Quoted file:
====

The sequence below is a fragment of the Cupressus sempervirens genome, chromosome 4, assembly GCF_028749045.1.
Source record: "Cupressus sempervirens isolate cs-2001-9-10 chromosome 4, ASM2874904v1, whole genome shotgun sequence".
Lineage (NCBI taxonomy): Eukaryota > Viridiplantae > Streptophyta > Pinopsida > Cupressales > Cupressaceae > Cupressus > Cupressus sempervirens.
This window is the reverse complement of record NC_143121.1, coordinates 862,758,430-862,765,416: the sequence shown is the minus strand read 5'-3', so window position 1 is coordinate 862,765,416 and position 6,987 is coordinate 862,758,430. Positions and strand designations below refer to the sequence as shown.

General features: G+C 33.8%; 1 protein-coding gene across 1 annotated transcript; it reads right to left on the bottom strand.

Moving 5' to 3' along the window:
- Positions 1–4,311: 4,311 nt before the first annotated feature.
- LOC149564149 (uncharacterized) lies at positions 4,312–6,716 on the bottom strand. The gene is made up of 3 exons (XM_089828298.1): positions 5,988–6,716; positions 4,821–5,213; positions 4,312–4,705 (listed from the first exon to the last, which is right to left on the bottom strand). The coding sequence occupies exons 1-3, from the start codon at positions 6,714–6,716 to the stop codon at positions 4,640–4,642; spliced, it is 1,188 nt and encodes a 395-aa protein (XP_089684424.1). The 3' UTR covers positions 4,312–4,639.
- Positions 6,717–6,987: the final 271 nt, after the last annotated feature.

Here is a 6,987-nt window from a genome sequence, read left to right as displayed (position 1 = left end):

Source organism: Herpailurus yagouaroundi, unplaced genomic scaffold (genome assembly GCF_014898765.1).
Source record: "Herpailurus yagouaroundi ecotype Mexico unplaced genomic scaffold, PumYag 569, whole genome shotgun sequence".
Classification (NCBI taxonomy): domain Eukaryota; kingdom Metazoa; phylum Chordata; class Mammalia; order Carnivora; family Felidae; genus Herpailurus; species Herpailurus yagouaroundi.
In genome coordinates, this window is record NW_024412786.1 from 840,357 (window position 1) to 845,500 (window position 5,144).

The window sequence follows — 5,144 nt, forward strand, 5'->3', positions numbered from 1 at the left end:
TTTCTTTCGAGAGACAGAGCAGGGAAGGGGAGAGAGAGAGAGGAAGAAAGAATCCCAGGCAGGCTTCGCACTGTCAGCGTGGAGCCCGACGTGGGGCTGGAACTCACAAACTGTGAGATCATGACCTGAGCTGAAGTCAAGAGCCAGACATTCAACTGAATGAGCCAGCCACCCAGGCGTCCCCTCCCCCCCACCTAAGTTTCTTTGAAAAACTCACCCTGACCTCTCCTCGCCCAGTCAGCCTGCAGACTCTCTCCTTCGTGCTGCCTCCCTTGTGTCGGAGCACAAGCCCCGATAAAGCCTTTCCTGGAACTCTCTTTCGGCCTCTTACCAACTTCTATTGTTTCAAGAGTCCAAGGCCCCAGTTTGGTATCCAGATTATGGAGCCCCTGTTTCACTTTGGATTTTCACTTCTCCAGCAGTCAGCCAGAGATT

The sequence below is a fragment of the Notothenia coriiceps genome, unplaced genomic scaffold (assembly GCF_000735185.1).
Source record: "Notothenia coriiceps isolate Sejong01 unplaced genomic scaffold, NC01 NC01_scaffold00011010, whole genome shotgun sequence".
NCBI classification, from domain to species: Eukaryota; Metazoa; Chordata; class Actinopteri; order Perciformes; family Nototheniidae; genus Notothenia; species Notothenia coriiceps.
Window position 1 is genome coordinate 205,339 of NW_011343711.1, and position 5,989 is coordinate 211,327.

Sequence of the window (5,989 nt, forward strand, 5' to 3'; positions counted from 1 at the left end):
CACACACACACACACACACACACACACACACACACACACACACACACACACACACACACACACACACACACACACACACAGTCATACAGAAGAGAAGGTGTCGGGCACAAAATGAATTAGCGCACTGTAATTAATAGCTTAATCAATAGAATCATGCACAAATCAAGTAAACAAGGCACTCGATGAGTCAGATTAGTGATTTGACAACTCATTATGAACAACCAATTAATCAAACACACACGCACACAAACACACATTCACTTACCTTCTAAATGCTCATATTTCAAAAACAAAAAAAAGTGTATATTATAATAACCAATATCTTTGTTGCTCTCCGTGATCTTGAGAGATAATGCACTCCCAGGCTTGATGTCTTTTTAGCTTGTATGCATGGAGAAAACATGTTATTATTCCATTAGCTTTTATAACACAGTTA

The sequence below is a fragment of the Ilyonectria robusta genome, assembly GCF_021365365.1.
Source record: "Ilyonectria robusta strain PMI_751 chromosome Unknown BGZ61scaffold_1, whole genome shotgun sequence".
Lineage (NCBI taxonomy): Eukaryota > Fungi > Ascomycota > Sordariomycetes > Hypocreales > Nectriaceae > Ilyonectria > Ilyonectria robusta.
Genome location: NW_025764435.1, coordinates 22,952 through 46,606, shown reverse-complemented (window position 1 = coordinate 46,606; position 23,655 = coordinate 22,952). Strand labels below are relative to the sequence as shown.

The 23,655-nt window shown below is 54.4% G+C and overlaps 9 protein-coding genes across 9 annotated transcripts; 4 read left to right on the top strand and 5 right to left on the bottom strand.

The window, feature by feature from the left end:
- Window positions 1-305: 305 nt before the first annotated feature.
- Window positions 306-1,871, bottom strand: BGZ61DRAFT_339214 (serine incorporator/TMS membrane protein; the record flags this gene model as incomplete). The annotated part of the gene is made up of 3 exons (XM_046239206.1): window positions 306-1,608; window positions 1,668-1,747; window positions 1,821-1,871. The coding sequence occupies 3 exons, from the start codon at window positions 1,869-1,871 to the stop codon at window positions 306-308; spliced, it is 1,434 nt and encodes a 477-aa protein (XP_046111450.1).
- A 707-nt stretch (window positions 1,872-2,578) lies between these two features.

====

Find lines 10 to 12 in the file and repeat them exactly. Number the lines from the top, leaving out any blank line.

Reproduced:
Here is a 6,987-nt window from a genome sequence, read left to right as displayed (position 1 = left end):

Source organism: Herpailurus yagouaroundi, unplaced genomic scaffold (genome assembly GCF_014898765.1).
Source record: "Herpailurus yagouaroundi ecotype Mexico unplaced genomic scaffold, PumYag 569, whole genome shotgun sequence".